“I’m just kidding. I bought you one too. But don’t ever stay out this late again okay? You’re my good boy. So always be good.” And from his back he produced a Terminator 2 Judgment Day, Tiger Hand-held Electronic game. My first game ever. An item of luxury my brothers and I had never before held in our hands. I did not cry then. I was too naive, too caught up in how I could boast about my new treasure to my friends on the playground, too selfish, too unaware of what that moment would come to mean to me as I grew into a man, as I fantasized about the father I could some day be. But I am shedding tears now.
That first lie taught me so much about how unnecessary lying could be. It taught me about the true, pure love between family, about how even lies could not sever our tie. It taught me about how much my father loved me, about how much he continues to love me today, despite our current quarrels and conflict of ideals. It taught me about how much I love him and about how I should continue to work to love the ones I am lucky enough to encounter and earn in this life.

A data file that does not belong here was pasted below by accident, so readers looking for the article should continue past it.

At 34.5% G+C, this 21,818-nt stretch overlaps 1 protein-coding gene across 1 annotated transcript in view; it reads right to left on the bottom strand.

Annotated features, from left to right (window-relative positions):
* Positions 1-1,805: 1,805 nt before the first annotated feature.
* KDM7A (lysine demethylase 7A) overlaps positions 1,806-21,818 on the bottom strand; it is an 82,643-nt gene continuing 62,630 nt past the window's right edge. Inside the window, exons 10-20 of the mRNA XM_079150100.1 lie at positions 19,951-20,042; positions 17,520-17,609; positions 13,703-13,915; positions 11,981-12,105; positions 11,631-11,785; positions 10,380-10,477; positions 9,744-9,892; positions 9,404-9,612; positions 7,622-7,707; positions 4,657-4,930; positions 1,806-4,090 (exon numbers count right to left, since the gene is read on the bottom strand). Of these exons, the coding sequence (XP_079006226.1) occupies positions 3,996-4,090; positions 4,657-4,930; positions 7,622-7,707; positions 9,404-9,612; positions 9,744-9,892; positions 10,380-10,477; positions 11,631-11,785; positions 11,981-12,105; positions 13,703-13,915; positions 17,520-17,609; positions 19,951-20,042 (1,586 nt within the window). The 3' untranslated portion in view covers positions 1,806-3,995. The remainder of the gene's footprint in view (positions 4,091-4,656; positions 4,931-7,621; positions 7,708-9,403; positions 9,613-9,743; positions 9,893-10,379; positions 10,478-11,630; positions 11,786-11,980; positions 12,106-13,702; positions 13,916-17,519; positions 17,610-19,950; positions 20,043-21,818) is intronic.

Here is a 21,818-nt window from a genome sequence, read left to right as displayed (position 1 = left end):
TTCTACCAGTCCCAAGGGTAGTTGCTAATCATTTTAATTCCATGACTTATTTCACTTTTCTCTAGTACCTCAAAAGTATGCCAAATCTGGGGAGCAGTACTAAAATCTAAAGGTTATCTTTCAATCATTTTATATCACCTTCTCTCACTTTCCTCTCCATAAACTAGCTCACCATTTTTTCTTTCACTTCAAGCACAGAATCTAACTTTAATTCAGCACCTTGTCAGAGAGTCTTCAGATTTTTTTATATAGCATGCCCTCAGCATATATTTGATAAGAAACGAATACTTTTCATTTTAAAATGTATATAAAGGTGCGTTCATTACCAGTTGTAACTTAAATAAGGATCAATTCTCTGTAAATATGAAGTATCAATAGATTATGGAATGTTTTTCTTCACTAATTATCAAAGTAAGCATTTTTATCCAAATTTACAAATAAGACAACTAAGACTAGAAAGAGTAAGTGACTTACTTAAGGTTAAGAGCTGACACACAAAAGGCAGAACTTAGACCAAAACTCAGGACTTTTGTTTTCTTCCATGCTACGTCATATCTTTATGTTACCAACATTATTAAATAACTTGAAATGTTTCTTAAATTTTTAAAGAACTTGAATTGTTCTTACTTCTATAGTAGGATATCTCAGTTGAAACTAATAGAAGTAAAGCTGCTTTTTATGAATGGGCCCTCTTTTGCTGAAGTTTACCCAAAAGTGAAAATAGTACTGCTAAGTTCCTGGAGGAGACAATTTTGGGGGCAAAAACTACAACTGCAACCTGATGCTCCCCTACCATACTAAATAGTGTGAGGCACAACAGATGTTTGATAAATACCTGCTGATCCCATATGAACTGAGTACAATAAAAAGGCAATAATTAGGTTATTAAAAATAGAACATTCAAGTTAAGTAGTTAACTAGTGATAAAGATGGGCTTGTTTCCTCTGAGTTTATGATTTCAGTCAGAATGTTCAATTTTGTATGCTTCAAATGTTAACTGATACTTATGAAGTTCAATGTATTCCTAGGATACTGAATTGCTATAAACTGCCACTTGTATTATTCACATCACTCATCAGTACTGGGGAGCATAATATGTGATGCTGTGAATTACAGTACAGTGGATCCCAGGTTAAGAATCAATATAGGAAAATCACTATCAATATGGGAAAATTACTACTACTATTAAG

We learn through our mistakes. Sometimes it takes years to learn from them. We hope and we live with the vigor that it may not. That we will gather some wisdom sooner than later. But we do our best at the time, and we have to remember this, because it is the best that we can possibly do. None of us have ever shied away from this. We are just still learning.
We learn from the honest and the dishonest moments. And we should not ignore this, we should not ignore our own transgressions because we are not perfect, we are just still learning. We are always still learning. And I think it does take a village, to borrow from a popular proverb. We learn from each other, from the stories we share together. It will take a village for us to endear, to estrange, to discover and then to rediscover to find ourselves a home, security, a circle of support, a library of knowledge.
I hope after you’ve read this that you will be inspired to share your stories with me. Join my village. Tell me about your first lie, about your first anything, or second or third, or last. Sharing stories is how we grow. How we affect each other. How we understand that we are not alone, even in our darkest moments. We are a village. Growing together. Learning together. And sharing stories is also how we recycle the past, good and bad, into the fuel that nourishes our spirits to push forward.
Join my village. Let us fuel our future together. Tell me your story.